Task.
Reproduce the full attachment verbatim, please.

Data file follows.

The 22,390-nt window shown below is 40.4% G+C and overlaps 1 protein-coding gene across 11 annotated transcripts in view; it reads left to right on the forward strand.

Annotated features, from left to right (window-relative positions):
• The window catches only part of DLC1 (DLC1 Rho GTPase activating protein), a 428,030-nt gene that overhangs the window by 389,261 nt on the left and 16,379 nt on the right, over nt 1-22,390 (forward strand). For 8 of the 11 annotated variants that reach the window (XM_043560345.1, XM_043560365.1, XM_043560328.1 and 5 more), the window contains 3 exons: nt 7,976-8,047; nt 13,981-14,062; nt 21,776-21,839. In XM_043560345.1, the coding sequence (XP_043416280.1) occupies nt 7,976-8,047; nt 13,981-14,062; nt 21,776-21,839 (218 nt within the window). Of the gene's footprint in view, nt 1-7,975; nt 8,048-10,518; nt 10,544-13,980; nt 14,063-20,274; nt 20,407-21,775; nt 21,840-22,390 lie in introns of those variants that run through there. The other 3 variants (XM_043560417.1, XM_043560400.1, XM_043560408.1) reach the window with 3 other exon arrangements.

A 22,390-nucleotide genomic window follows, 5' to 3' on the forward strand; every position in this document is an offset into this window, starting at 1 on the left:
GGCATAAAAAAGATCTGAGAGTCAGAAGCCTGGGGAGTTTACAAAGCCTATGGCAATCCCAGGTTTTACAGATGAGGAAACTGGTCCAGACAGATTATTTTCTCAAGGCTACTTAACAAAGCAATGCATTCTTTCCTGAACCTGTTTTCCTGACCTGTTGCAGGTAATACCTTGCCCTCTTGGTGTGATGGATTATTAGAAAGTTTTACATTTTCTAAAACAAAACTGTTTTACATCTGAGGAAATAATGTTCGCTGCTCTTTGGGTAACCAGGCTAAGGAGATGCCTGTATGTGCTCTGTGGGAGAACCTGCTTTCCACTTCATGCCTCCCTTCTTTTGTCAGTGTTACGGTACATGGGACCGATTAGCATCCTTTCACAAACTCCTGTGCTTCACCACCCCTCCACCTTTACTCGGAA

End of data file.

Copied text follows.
The 22,390-nt window shown below is 40.4% G+C and overlaps 1 protein-coding gene across 11 annotated transcripts in view; it reads left to right on the forward strand.

Annotated features, from left to right (window-relative positions):
• The window catches only part of DLC1 (DLC1 Rho GTPase activating protein), a 428,030-nt gene that overhangs the window by 389,261 nt on the left and 16,379 nt on the right, over nt 1-22,390 (forward strand). For 8 of the 11 annotated variants that reach the window (XM_043560345.1, XM_043560365.1, XM_043560328.1 and 5 more), the window contains 3 exons: nt 7,976-8,047; nt 13,981-14,062; nt 21,776-21,839. In XM_043560345.1, the coding sequence (XP_043416280.1) occupies nt 7,976-8,047; nt 13,981-14,062; nt 21,776-21,839 (218 nt within the window). Of the gene's footprint in view, nt 1-7,975; nt 8,048-10,518; nt 10,544-13,980; nt 14,063-20,274; nt 20,407-21,775; nt 21,840-22,390 lie in introns of those variants that run through there. The other 3 variants (XM_043560417.1, XM_043560400.1, XM_043560408.1) reach the window with 3 other exon arrangements.

A 22,390-nucleotide genomic window follows, 5' to 3' on the forward strand; every position in this document is an offset into this window, starting at 1 on the left:
GGCATAAAAAAGATCTGAGAGTCAGAAGCCTGGGGAGTTTACAAAGCCTATGGCAATCCCAGGTTTTACAGATGAGGAAACTGGTCCAGACAGATTATTTTCTCAAGGCTACTTAACAAAGCAATGCATTCTTTCCTGAACCTGTTTTCCTGACCTGTTGCAGGTAATACCTTGCCCTCTTGGTGTGATGGATTATTAGAAAGTTTTACATTTTCTAAAACAAAACTGTTTTACATCTGAGGAAATAATGTTCGCTGCTCTTTGGGTAACCAGGCTAAGGAGATGCCTGTATGTGCTCTGTGGGAGAACCTGCTTTCCACTTCATGCCTCCCTTCTTTTGTCAGTGTTACGGTACATGGGACCGATTAGCATCCTTTCACAAACTCCTGTGCTTCACCACCCCTCCACCTTTACTCGGAA